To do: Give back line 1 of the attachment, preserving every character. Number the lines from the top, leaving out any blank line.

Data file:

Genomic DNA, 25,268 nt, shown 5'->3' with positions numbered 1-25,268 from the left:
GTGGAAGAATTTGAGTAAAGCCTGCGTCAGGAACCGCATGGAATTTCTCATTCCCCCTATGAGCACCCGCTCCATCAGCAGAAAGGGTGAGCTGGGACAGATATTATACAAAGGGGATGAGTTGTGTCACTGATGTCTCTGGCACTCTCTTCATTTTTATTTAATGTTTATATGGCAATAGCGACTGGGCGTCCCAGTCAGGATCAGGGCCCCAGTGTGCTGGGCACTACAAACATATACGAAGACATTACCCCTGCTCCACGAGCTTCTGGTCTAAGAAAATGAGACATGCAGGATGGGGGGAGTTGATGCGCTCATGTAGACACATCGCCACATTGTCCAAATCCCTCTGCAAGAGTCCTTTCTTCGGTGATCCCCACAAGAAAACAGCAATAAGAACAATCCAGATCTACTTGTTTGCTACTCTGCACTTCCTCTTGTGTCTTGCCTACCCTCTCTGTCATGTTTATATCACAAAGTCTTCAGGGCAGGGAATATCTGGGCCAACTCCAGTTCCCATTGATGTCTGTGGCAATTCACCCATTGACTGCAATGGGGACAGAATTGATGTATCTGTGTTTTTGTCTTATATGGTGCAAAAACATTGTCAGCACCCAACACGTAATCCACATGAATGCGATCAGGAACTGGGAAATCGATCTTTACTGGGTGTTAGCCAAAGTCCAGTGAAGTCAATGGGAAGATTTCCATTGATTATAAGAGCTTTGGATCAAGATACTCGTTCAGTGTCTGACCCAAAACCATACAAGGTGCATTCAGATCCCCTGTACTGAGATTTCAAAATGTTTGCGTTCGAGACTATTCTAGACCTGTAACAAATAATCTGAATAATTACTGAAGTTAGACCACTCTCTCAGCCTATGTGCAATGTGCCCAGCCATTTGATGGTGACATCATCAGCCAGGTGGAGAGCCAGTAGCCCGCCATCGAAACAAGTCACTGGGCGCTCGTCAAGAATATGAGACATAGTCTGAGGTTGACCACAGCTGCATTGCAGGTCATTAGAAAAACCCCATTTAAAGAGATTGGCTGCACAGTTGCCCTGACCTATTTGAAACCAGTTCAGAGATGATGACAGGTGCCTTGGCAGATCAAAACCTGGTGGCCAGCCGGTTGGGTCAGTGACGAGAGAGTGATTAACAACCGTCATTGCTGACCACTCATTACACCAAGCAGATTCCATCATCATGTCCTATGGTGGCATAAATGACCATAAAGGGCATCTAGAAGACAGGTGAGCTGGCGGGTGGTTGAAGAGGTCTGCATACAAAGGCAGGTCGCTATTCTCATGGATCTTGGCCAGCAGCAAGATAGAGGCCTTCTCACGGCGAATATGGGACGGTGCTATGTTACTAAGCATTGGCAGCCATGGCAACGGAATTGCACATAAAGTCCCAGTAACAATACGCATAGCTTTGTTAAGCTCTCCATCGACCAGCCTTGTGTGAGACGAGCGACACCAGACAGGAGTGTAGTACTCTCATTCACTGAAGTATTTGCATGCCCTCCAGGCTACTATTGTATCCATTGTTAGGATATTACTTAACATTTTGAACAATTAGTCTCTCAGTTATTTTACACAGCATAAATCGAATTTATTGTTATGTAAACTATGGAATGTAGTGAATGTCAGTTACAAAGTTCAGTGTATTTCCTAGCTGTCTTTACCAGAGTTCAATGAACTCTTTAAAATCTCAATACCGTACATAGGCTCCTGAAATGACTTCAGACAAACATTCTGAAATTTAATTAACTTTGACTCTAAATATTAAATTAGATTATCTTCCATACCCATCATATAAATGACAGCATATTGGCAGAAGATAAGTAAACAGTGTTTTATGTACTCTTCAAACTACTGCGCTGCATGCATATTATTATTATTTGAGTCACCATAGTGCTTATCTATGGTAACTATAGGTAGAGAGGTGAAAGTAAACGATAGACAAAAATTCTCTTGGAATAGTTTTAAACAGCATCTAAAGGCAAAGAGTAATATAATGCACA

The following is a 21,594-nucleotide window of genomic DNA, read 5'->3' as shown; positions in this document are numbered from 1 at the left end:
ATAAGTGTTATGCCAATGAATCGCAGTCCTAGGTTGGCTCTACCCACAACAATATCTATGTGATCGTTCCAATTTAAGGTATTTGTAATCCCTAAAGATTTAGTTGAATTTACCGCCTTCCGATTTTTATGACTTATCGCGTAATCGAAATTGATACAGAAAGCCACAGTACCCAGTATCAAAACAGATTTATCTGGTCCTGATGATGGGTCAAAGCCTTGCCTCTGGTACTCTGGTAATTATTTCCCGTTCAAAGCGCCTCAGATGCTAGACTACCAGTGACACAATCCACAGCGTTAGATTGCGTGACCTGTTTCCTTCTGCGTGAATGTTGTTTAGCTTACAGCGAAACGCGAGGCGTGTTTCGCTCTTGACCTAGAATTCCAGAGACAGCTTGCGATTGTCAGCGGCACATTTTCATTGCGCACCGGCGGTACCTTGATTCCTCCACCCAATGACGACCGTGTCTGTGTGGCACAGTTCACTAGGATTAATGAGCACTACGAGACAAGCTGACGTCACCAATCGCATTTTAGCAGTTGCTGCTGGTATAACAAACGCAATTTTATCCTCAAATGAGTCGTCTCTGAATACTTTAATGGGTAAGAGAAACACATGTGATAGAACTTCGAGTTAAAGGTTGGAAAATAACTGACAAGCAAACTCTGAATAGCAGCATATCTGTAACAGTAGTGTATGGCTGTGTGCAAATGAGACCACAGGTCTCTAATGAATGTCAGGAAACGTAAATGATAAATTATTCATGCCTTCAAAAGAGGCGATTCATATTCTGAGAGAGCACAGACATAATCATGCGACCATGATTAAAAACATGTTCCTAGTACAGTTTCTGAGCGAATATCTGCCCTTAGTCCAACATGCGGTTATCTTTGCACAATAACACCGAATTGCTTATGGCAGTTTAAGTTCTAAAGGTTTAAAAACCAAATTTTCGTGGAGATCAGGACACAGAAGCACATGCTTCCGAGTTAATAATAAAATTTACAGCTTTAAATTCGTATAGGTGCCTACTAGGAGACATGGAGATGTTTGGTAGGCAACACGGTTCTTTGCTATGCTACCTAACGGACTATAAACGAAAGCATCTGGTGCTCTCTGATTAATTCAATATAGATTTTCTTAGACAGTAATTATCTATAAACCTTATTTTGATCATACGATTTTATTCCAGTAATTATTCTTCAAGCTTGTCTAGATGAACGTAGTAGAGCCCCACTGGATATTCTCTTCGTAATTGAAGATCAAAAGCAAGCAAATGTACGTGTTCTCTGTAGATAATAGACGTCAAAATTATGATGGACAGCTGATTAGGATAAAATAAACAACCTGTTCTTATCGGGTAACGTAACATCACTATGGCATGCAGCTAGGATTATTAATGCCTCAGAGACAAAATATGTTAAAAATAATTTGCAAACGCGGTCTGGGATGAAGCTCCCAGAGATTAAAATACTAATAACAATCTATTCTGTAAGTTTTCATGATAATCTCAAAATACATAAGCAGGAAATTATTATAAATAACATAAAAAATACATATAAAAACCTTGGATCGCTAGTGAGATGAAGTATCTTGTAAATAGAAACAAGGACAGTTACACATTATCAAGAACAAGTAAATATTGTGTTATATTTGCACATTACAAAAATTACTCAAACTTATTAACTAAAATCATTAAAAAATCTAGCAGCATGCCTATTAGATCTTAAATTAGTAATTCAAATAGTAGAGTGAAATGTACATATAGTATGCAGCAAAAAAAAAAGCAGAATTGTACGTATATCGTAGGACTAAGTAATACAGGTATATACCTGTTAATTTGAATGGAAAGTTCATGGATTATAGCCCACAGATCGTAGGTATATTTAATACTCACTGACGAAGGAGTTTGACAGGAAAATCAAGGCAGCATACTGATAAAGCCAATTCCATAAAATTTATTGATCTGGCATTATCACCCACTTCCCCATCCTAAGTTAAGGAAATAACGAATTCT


Genomic DNA, 25,268 nt, shown 5'->3' with positions numbered 1-25,268 from the left: